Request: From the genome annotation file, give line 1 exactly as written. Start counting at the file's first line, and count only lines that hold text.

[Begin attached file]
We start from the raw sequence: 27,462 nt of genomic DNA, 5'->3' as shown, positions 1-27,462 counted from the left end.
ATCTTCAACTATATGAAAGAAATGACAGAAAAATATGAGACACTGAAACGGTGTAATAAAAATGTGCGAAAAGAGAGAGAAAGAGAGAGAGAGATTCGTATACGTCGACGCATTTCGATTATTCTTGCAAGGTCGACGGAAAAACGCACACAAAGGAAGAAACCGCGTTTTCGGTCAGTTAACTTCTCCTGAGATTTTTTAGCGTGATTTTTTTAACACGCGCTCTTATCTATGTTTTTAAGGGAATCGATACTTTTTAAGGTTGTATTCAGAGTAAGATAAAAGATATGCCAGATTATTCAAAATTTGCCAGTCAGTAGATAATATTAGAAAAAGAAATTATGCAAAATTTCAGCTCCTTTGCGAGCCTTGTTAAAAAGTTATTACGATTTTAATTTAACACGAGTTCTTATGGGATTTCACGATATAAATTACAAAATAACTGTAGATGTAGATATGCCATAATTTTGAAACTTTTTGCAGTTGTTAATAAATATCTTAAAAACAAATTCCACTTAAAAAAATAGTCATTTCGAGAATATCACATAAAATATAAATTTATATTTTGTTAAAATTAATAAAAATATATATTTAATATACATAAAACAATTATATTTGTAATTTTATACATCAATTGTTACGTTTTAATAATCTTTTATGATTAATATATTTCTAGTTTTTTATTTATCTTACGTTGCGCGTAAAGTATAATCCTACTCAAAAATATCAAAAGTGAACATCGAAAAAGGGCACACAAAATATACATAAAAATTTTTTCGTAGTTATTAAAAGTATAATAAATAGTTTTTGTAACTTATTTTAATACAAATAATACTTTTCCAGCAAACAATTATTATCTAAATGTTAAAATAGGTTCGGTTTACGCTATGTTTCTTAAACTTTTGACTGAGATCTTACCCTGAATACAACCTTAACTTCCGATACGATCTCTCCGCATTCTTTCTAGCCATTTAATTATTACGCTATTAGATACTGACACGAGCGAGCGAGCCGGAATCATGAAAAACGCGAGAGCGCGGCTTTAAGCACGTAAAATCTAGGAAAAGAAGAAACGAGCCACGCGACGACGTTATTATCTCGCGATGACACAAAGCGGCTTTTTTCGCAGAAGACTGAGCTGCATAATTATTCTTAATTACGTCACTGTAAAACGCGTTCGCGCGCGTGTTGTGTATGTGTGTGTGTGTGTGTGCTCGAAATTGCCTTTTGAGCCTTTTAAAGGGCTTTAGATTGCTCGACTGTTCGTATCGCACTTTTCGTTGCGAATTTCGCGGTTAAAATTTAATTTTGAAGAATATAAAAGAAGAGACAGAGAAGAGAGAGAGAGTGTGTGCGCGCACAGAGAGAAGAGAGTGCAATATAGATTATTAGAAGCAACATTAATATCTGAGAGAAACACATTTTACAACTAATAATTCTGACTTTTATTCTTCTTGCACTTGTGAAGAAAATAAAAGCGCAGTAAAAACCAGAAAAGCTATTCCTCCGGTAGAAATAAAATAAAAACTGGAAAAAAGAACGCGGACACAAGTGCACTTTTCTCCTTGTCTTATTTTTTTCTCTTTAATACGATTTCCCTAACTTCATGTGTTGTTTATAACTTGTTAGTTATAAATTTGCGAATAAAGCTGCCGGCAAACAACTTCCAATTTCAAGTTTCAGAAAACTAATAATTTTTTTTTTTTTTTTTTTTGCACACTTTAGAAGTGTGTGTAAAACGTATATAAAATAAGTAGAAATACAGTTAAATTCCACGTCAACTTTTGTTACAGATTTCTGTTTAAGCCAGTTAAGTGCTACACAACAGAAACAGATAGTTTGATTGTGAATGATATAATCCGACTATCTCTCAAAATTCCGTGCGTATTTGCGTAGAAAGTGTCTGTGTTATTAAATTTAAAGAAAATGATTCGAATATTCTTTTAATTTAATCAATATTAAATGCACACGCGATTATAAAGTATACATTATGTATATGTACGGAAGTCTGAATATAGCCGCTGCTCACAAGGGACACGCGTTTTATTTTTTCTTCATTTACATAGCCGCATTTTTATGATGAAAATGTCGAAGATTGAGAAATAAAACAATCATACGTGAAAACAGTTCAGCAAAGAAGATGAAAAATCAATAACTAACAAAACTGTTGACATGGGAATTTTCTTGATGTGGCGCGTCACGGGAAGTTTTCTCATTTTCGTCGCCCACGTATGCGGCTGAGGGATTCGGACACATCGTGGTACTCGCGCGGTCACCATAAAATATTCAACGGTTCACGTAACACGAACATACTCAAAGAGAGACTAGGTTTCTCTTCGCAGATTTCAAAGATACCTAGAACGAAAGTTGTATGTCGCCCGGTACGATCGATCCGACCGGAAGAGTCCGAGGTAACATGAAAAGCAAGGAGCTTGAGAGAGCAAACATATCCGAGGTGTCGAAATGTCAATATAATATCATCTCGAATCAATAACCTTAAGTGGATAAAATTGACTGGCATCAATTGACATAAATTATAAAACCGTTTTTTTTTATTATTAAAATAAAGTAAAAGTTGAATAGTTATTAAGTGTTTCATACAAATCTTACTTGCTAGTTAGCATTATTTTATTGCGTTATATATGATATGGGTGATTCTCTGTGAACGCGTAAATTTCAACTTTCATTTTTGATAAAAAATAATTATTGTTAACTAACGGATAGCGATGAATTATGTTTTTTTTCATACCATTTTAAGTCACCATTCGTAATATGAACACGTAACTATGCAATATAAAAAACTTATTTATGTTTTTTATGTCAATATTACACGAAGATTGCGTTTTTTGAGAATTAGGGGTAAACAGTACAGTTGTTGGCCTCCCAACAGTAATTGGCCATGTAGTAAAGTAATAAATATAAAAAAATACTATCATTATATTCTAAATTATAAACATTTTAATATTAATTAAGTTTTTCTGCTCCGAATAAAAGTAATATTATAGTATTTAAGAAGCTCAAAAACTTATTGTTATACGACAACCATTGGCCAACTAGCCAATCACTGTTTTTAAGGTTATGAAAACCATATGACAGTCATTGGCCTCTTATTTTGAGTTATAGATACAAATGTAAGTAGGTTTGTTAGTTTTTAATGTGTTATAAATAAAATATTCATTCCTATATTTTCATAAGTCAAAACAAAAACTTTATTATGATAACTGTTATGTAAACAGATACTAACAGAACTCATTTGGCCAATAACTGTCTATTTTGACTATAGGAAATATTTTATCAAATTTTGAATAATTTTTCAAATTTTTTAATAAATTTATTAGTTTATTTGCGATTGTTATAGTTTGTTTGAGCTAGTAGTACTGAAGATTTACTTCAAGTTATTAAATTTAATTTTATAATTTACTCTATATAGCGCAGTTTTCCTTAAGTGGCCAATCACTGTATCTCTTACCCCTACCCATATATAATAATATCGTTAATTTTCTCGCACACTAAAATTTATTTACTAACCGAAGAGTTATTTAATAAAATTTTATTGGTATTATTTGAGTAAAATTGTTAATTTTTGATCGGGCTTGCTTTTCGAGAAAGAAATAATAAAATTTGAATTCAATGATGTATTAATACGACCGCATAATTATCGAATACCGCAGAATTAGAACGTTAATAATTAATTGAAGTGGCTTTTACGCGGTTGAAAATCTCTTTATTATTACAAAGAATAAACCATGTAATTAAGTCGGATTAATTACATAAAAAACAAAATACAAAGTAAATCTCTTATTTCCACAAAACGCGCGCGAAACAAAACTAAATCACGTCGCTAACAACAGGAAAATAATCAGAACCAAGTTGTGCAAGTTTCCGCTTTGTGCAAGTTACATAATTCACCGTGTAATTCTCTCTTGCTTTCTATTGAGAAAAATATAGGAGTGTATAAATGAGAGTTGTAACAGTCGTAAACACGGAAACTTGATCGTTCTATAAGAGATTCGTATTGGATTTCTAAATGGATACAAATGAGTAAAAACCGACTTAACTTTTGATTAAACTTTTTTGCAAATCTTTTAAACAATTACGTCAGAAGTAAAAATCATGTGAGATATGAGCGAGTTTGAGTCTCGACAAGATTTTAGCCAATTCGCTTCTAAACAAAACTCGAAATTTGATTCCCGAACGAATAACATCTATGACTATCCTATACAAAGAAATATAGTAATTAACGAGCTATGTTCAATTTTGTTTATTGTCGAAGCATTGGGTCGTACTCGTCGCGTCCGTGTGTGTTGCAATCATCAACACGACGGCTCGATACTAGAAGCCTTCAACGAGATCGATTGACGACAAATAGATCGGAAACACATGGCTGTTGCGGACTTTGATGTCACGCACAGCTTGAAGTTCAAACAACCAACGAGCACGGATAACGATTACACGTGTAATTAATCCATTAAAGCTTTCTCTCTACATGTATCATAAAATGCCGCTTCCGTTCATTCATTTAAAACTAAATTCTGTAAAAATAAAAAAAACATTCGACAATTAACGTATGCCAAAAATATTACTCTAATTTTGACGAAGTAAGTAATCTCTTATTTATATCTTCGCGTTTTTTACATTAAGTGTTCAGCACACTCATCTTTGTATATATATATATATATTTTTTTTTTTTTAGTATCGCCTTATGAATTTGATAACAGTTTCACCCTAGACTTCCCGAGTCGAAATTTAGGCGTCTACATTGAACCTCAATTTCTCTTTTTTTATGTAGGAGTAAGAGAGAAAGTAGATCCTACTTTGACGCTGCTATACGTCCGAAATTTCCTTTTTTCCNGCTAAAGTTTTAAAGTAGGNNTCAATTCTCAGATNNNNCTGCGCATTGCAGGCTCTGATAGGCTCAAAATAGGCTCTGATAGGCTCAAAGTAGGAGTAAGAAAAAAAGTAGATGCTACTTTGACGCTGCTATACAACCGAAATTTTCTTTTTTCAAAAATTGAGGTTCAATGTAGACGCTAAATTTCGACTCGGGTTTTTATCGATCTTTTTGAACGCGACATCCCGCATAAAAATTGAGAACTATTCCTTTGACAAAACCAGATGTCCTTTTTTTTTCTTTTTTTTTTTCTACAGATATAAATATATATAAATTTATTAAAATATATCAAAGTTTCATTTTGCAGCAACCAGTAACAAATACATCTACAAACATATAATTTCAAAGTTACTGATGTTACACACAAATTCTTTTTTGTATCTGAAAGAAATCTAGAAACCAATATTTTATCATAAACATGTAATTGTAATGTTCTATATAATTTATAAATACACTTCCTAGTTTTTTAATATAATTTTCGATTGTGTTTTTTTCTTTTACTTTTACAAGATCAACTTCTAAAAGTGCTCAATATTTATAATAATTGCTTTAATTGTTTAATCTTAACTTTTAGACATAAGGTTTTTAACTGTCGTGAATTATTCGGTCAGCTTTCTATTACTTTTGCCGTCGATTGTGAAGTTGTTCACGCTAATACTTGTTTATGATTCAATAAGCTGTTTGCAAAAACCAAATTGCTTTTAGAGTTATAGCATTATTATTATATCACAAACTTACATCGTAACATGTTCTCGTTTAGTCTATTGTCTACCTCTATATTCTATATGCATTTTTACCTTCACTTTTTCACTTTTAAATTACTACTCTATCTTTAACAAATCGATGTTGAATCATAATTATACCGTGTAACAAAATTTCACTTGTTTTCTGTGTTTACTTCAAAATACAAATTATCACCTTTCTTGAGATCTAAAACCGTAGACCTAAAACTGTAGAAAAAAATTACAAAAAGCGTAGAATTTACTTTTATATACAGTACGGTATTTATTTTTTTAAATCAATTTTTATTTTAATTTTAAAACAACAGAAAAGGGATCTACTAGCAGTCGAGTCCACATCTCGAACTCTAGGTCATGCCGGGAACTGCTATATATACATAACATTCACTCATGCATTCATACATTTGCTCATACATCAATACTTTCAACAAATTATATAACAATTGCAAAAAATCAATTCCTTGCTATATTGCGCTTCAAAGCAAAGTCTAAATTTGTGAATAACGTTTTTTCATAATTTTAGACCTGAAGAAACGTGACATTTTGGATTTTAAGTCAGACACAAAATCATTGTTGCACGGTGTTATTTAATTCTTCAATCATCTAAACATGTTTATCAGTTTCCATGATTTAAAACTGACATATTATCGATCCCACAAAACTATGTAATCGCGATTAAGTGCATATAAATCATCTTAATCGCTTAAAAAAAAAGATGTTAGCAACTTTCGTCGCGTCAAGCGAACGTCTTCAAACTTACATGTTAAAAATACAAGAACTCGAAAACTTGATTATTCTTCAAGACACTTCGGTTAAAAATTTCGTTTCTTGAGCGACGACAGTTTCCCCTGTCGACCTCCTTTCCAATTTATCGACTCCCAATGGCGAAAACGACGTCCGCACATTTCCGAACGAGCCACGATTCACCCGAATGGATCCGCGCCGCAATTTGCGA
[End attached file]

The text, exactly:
We start from the raw sequence: 27,462 nt of genomic DNA, 5'->3' as shown, positions 1-27,462 counted from the left end.